What you seek
is seeking you.
My future self and future women tourism researchers,
It was common for young people of my generation to dream of becoming doctors or studying medicine in Iran. Even though I was a hard-working student, I realized I couldn’t get into medicine after my university entrance exam results. I was introduced to tourism management at a famous public university in Tehran by an academic consultant. Having studied English since I was 4, I thought I could travel the world by choosing this major at university. My dad was pleased with my choice. He used to say: “ Go and Travel the world.” Once I entered university and society at the age of 19, I realized that studying tourism management would not change my life for the better. There were restrictions and inequalities for girls when it came to traveling alone, for example.
My next step was to get a master’s in tourism management (in 2011). As I wanted to learn more, I realized that I was the one who would teach me, so I became a knowledge seeker. Once I finished my master’s, I realized I wanted to live somewhere with equal opportunities to grow and experience new things. That is when I fell in love with French, and it became my goal to learn it. Leaving my family and homeland was difficult, but I decided to come to France for my second master’s degree, the country of my dreams in 2016. My master’s degree was at the University of Grenoble Alpes. After graduating in 2018, I proposed writing a thesis to my professor, and it was accepted, so I started my Ph.D. Here I am as a Ph.D. student and young tourism researcher.
By telling this story, I hope students from third-world countries will see that nothing can stop a person except themselves. This letter isn’t about complaining about the future but about giving hope, especially to girls in Iran who live in inequality. For example, the number of Iranian women academics is much smaller than that of men(Khosrokhavar & Ghaneirad, 2010) (especially in tourism). There were several reasons I decided to move to France when I was 26 years old, including the fact that women are not appreciated for their research work in Iran.
I’m always obsessed with the future; maybe that’s why I became interested in the future of tourism. I have been researching this and would like to be a tourism futurist someday. Even though I am just getting started, I have gained experiences I want to share with future generations.
Even if we were limited, we could still grow. Growing up, I was taught in society that women do not need to study for higher degrees for many years. So I realized I had to work hard to get ahead. Everybody has a goal to reach, and that goal for me is to keep my name alive (at least for a while). So I am considering establishing a foundation to make it easier for women who want to study tourism and support them.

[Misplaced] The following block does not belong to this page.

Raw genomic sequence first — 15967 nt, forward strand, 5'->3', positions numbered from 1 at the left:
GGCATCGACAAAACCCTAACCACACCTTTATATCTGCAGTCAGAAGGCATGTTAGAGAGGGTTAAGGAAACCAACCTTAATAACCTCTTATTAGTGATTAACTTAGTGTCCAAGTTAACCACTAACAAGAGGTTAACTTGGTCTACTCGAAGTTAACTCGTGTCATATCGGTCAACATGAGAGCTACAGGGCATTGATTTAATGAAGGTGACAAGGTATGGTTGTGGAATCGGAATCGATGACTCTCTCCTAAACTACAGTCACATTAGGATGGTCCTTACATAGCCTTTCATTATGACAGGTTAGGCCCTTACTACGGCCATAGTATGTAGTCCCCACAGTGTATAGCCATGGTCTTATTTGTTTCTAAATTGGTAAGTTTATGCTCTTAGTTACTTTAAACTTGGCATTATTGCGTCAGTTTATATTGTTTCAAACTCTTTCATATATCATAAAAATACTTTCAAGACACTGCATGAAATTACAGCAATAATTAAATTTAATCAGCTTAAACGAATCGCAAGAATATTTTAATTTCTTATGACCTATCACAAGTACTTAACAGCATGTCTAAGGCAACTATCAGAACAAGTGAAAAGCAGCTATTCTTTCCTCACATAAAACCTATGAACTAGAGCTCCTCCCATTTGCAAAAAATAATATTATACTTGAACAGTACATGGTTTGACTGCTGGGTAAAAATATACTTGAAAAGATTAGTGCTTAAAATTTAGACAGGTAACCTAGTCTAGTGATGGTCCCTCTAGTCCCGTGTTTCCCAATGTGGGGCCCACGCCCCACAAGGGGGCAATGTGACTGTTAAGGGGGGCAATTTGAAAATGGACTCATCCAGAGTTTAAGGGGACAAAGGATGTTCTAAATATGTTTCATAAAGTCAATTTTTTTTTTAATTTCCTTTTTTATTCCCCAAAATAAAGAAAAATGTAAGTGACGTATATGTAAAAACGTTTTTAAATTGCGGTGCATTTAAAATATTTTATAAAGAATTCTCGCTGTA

Believe in yourself. Growing up, our education system ignored our talents and abilities and didn’t allow us to grow intellectually. Lack of self-confidence and lack of belief in myself plagued me for years. It was my family that supported me the most. Each of us has a power that is just waiting to be awakened.
Fear keeps you from taking action. My experience taught me not to be afraid. I was always afraid of being judged (and still am a little bit), so I never took the initiative to work with others. To overcome our fear, we must walk the path we are afraid of, but the first time will be tough. Since then, I’ve met many research collaborators and learned a lot.
Help each other grow by sharing our knowledge. This could be possible through social media. I manage an Instagram account to create content about tourism knowledge and do research.
Make sure you’re not indifferent to others. As one of tourism’s goals is to establish peace, taking on our social responsibilities will lead to more peace and mutual understanding in society.
Find your way. I read somewhere: “All the days of the oppressed are wretched, but the cheerful heart has a continual feast.” So we should enjoy the beautiful journey of life with its ups and downs. Also, Rumi, the Persian poet of the 13th century, said, “What you seek is seeking you.” So you are going to figure it out.
Dedicated to my parents and the people of Iran in pursuit of freedom.
Grenoble Alpes University, France
Khosrokhavar, F., & Ghaneirad, M. A. (2010). Iranian Women’s Participation in the Academic World. Iranian Studies, 43(2), 223–238.